Environmentally Sensitive? Actually, We're Just Cheap
The Norwegian Artist and I have never worried about steering our little raft through the middle of the stream, which is good, since according to our four progeny we are hopelessly on the edge. The other day, however, we discovered that, without our changing any of our odd habits, we have become cool, contemporary, and whatever other words describe the opposite of what we actually are.
Just Breezin', by the Norwegian Artist, Steve Henderson
We did this by not owning a clothes dryer.
Our College Girl brought this new status to our attention by reporting that, according to one of her professors, hanging clothes on the line is an environmentally avante garde thing to do, and that even celebrities -- or the housekeepers of celebrities -- are joining in this ecologically friendly activity.
I have a difficult time imagining Botox Babe rubbing a sun-dried towel across her face ("folding" towels becomes a literal activity when pima cotton dangles in the open air), but if the professor said it, it must be so.
"Can you believe it?" the College Girl exclaimed. "You're actually fashionable."
This is most gratifying.
Although I would like to say that the reason we subjected our long suffering children to crispy underclothing and socks that lean straight against the wall when you prop them there is because we, long before Al Gore, were sensitive to the abuses on the environment -- this would be mildly untrue.
Actually, it would be false, as the reason we have never owned a dryer is that we are too cheap to do so.
It started when we were college students ourselves, holding down a half-time job between the two of us, when we patrolled the electric meter and tracked how it spun when we turned on the light in the bathroom and the one in the bedroom. Quickly determining that one of these had to go if we were going to meet that month's bill, we were in no shape to turn on a dryer, much less purchase one.
As time went on and enough money flowed in that we were able to add salt to the day's oatmeal, we never could make the plunge to the dryer. Or an air conditioner. Or a dishwasher. They made the meter race.
When the kids were younger this was no problem, as they accepted that one hauled the basket out to the line in the summer and creatively dispersed the clothing on a rack in the winter. On sultry days, one plunged one's head under the faucet outside and shook out the excess, like the dog, sort of. After each meal, someone cleared, someone washed, someone dried, and nobody argued about who was supposed to empty.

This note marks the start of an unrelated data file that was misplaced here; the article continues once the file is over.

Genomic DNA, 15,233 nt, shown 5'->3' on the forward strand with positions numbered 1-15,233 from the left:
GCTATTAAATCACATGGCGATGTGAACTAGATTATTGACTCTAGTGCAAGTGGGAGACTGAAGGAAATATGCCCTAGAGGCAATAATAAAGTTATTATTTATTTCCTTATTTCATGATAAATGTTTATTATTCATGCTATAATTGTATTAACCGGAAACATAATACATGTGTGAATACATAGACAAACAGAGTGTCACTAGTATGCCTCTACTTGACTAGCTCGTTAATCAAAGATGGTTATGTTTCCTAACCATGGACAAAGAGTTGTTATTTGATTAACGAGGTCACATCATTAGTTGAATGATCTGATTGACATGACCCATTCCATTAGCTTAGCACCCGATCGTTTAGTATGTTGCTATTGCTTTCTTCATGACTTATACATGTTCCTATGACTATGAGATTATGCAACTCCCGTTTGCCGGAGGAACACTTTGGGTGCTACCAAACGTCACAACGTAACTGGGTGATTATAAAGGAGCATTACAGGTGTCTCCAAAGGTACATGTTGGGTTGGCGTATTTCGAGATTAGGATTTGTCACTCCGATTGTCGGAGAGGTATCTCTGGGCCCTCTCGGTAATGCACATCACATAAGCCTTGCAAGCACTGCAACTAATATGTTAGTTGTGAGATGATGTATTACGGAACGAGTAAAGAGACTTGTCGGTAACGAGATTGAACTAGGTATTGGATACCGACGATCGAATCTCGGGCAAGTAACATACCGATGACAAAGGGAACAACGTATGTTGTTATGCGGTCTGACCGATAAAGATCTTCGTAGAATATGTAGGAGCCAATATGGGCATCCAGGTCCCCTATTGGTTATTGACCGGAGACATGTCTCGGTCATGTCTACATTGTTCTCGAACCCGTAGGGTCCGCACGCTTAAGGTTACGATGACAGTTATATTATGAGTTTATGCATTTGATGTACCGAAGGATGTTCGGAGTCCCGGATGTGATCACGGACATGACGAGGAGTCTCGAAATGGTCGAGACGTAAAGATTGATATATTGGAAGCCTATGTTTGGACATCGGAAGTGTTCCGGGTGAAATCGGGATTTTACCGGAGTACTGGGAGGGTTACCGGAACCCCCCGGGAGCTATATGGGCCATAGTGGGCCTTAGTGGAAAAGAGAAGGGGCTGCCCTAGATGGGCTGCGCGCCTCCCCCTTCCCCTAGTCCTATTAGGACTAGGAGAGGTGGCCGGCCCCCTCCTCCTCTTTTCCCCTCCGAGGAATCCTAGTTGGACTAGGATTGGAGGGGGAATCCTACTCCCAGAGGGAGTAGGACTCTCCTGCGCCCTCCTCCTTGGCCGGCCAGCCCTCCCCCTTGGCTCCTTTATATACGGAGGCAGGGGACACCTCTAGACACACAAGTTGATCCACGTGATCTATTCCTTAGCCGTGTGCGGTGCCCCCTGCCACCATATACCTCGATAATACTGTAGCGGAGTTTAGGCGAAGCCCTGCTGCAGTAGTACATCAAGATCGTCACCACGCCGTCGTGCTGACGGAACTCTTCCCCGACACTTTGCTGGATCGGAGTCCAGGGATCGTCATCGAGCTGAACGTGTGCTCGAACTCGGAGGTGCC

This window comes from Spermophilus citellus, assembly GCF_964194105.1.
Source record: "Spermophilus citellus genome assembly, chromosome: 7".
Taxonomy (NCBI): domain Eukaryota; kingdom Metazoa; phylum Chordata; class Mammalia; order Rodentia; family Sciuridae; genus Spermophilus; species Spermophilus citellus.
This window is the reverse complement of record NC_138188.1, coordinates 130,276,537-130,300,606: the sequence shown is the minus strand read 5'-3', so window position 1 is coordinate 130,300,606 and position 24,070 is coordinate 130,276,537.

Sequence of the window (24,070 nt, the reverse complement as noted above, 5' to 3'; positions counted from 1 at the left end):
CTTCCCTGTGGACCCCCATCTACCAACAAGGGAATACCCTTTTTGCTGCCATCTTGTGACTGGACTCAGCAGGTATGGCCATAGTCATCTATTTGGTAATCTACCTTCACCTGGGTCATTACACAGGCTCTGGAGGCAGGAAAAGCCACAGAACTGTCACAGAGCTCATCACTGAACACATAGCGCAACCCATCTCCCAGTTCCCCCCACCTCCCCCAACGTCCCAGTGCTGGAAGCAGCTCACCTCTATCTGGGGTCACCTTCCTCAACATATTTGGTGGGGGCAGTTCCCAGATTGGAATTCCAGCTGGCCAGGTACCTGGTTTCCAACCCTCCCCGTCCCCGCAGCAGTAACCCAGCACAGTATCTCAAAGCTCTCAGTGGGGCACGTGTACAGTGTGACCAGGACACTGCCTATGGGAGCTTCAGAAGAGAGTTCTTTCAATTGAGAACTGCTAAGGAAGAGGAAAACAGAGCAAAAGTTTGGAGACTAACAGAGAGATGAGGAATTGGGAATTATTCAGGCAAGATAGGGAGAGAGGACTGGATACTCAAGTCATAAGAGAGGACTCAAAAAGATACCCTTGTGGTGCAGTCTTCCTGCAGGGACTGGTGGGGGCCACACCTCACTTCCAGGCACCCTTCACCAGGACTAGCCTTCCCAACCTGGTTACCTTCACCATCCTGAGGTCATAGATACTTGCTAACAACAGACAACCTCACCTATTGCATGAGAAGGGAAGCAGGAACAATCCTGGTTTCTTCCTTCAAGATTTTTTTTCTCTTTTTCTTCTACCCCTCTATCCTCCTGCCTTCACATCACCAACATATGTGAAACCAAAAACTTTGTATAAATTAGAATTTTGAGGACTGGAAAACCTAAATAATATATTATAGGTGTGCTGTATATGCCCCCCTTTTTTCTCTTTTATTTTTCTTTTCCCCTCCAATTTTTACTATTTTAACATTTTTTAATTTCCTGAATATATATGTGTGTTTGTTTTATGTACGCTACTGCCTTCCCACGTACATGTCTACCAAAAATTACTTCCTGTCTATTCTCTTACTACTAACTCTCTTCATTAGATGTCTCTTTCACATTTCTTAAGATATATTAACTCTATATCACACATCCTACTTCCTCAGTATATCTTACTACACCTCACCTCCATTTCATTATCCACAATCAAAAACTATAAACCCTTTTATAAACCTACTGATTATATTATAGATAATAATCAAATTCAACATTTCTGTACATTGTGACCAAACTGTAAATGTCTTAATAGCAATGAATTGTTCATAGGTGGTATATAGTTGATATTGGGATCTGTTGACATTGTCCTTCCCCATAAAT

As some of the children aged, however, they noticed that other people put their clothes and dishes in little boxes, and that another little box, somewhere, pumped out cold air. Also, everybody else held tiny little boxes to their ears and talked into them. And drove cars without peeling paint ("Just tell your friends that we own a Jaguar," we advised. "It has spots." This did not go over well.)
Day by teenaged day we became stranger, weirder, more embarrassingly outlandish and utterly outre. While it is a given, in our adolescent-oriented society, that parents be considered with condescending deprecation, we found ourselves, and our ideas, and our way of life so overwhelmingly distasteful to members of the generation below us that breakfast table conversation literally stopped (Oops -- did I mention that we drank goats' milk? Any idea how that went over?)
And then, one day, things began to change -- not us, we still hung out the clothes, washed dishes with rags, squeezed the goats' udders -- but the teenagers began to drop out of the nest, flutter their downy wings, and attempt to fly. And as they scraped their beaks against the rocks, they remembered the story of the spinning electric meter.
A car with peeling paint didn't seem so horrible anymore when the alternative was a four-mile round trip trek to the grocery, where ("My God! Look at the price of milk!") that week's paycheck wouldn't stretch to cover a DVD rental, not if you wanted food with that.
When the College Girl complained about how 6 quarters bought 10 minutes of dryer time, her older sister advised her to pack the damp clothes home and drape them over the chairs to air dry. "Dryers cost a lot of money," she told her. "Air's free."
Well I'll be.